The town of Ashland is located in Southern Oregon about 16 miles north of the California border. In the early 1820’s early Hudson Bay Company’s hunters and trappers passed through the area via the Sisikyou trail. When gold was discovered in a tributary of one of the local creeks in the 1850’s, a town was established and rapidly expanded. Schools, churches and businesses were established, including a large employer, Ashland Woolen Mills, which produced clothing and blankets from local wool. In 1871, the Post Office dropped “Mills” from Ashland’s name and in 1872 Reverend J. H. Skidmore opened a college, Ashland Academy, a predecessor of Southern Oregon University. In the 1880’s San Francisco, California and Portland, Oregon were joined by rail through Ashland.
Today Ashland is ranked in the top 10 of “The 100 Best Small Art Towns in America,” and is a cultural hot spot, with award-winning galleries, theaters and restaurants. Ashland hosts the world-famous Shakespeare Festival, the Oregon Chocolate Festival and is located in the Rogue Valley wine region. Surrounded by the Siskiyou and Cascade, it is a prime area for hiking and outdoor activities.
My husband and I spent two weeks in Ashland in early March, but we were not there for the amenities the charming town had to offer. We were there to cater meals for a Leadership Academy hosted by Conscious Social Change (www.conscioussocialchange.com ). Eighteen University of Virginia students had arrived to learn how inner work, mindfulness, and personal transformation could drive social innovation, systemic change and make them better leaders in the future. The retreat was held at the Buckhorn Springs Resort, a rustic lodge and collection of cabins which had once been a mineral springs healing destination for native tribes including the Rogue, Klamath, Shasta and Takilma tribes, and then for white settlers beginning in the 1890’s. The students would be housed in the historically-restored cabins, surrounded by beautiful scenery, fresh air and the babbling sound of Emigrant Creek.
Although I had hosted large dinner parties in the past, I don’t think I realized what I was getting into. I must admit I have greater respect for food service workers and caterers in particular now! I never could have handled this assignment without the support and energetic assistance of my husband, Craig. We were responsible for providing three meals a day to ravenous university students. Conscious Social Change wanted the menu to be vegetarian, and the meals had to meet the dietary needs of one person who was gluten-free, two vegans, and one person with a severe nut allergy! It was quite a challenge, but also immensely satisfying to meet the goals and receive so many compliments for the food we prepared. One student commented: “Thank you for making the best vegetarian food, it made me think twice about eating meat!”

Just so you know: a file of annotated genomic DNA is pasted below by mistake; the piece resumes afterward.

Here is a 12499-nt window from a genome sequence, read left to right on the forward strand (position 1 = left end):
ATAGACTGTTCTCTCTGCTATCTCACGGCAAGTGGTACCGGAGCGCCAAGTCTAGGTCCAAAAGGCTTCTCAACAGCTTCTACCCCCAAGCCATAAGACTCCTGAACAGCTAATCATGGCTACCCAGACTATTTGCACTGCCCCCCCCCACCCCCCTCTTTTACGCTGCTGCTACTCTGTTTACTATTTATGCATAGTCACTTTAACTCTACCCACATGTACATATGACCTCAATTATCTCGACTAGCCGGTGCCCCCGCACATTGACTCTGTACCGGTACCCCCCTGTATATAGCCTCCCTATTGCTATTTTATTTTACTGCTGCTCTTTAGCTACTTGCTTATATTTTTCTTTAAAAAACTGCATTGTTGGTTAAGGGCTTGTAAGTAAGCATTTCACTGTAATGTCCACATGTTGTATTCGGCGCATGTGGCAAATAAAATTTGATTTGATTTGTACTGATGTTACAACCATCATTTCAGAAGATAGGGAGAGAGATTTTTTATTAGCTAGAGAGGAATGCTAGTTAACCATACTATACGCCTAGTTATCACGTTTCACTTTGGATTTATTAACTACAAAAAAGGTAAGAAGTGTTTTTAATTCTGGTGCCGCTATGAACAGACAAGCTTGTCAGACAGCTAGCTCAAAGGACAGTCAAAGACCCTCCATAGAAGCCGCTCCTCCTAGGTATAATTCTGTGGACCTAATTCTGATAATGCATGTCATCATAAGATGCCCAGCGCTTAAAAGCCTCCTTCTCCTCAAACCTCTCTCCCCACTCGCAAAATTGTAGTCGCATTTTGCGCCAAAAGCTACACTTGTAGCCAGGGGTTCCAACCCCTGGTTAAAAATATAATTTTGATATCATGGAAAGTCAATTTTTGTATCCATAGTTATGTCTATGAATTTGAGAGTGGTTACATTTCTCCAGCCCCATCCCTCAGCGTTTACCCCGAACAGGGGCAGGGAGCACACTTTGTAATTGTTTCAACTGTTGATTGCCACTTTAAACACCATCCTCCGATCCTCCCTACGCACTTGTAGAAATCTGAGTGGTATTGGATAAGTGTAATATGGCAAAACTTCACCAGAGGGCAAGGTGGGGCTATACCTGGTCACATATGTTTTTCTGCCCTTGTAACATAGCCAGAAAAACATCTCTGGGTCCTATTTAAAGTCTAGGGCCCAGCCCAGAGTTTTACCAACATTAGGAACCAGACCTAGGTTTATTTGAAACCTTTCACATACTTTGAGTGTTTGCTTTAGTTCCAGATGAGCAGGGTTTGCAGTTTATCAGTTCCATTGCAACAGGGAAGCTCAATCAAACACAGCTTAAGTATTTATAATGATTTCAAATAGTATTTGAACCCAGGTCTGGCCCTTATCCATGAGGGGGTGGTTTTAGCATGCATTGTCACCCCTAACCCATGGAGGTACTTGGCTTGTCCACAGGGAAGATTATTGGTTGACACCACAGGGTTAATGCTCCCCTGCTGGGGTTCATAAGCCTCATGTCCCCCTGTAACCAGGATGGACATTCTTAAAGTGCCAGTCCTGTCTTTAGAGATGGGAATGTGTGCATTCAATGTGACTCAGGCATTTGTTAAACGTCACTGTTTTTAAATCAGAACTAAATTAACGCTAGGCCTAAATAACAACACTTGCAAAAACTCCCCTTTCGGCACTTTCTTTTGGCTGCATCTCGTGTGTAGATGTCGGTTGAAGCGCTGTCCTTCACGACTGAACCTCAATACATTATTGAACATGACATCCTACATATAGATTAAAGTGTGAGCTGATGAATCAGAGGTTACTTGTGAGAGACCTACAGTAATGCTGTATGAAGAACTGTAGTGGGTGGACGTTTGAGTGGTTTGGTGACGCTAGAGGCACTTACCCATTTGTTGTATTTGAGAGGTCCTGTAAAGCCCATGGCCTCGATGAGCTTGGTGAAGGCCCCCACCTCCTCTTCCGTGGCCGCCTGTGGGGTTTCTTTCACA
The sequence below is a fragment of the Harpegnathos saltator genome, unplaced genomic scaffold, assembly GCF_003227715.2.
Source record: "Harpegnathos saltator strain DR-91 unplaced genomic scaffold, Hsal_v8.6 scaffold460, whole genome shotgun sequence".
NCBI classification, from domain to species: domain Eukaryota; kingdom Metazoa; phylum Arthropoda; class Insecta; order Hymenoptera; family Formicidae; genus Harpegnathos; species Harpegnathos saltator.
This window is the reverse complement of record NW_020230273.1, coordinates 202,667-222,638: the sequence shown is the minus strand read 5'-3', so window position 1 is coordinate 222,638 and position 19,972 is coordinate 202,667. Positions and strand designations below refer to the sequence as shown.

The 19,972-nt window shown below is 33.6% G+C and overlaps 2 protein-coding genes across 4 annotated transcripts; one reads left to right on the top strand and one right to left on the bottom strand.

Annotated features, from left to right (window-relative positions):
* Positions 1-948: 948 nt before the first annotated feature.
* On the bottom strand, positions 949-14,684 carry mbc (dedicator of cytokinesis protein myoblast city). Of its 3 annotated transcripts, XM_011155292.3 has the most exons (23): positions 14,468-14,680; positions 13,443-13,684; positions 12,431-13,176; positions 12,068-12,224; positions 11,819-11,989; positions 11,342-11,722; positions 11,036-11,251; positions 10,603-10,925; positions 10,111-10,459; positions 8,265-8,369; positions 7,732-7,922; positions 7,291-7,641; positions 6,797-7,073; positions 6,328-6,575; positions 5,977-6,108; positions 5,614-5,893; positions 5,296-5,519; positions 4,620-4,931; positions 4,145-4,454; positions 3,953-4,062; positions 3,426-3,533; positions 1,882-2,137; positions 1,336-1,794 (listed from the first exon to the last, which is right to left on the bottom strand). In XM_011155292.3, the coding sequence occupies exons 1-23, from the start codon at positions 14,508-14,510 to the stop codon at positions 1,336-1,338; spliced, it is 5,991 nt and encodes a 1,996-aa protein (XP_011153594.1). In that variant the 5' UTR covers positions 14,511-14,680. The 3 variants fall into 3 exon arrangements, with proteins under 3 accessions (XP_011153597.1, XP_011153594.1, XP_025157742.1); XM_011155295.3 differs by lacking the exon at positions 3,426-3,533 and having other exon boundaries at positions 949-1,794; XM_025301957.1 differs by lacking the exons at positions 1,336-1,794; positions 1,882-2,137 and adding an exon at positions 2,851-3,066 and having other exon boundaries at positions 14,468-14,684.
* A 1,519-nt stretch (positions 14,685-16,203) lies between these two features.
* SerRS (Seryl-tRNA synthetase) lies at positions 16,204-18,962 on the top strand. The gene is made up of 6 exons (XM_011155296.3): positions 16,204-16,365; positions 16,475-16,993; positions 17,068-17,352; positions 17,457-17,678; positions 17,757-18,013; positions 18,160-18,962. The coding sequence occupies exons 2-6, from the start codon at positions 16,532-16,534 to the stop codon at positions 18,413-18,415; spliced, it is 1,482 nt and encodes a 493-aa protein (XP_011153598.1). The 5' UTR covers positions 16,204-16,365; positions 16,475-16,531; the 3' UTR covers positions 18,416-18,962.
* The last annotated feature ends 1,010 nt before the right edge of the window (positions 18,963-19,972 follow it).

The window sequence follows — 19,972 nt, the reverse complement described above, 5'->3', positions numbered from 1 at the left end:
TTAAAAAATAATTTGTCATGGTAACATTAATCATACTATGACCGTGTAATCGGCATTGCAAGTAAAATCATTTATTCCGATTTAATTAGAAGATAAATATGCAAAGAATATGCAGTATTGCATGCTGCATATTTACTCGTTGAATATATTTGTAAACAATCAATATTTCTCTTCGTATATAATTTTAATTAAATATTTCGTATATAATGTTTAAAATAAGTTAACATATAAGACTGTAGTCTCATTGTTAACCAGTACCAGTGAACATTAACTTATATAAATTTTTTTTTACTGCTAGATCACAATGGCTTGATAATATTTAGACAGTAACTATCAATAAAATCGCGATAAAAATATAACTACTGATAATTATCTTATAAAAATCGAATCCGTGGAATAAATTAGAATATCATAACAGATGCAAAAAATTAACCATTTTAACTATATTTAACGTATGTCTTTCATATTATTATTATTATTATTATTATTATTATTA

So, how did we do it? We decided to set up a buffet breakfast that consisted of hard-boiled eggs, assorted yogurts (including soy yogurt), granola (no nuts), assorted packages of instant oatmeal, regular and gluten free bread and bagels, vegan butter, regular butter, vegan cream cheese and regular cream cheese, peanut butter and jelly, bananas, oranges, coffee, tea (regular and herbal) with milk, soy milk, half and half, soy creamer, and oat creamer.
Much as I would have liked to prepare a daily quiche or gourmet muffins, this met everyone’s needs and left us free to begin prep for the rest of the day’s food. These were hungry college students! jjWe loved working in the commercial kitchen and wanted to offer hearty homemade soups for lunch each day accompanied by bread, rolls or a sandwich of some sort. Soups were Broccoli and Cheese, Vegetarian Chili, Tomato Basil Bisque, Red Potato, Leek and Corn Chowder, White Bean, Spinach and Orzo Soup with Vegetarian Meatballs, and a rich, creamy Curried Pumpkin. One girl told us she didn’t eat pumpkin, but she tried it and even came back for seconds! I think the garlic bread, grilled cheese sandwiches and the vegetarian wraps were all big hits.
Our evening meals consisted of Spinach and Mushroom Lasagna with a Tossed Salad and Vegan Cheesecake for dessert, Sweet Potato and Black Bean Burritos with Corn on the Cob and Chocolate No Bake Cookies for dessert, Mushroom Bourguignon over noodles (or gluten-free penne) with a tossed salad and Apple Cranberry Crisp for dessert, Asian Stir Fry with Broccoli, Bell Peppers, Snow Peas, Mushrooms, and Water Chestnuts over Jasmine Rice with Banana Egg Rolls for dessert, Ratatouille over Brown Rice with a tossed salad and Peach Crisp for dessert, Beyond Beef Cheeseburgers with Sweet Potato Fries and the Chocolate No Bake Cookies for dessert, and we ended with a Make Your Own Pizza night with assorted ice cream and sorbets for dessert. Bless my husband for slicing more than 20 pounds of mushrooms that week and washing mountains of dirty dishes because the commercial dishwasher was not working.
We loved interacting with the students and it was a great experience!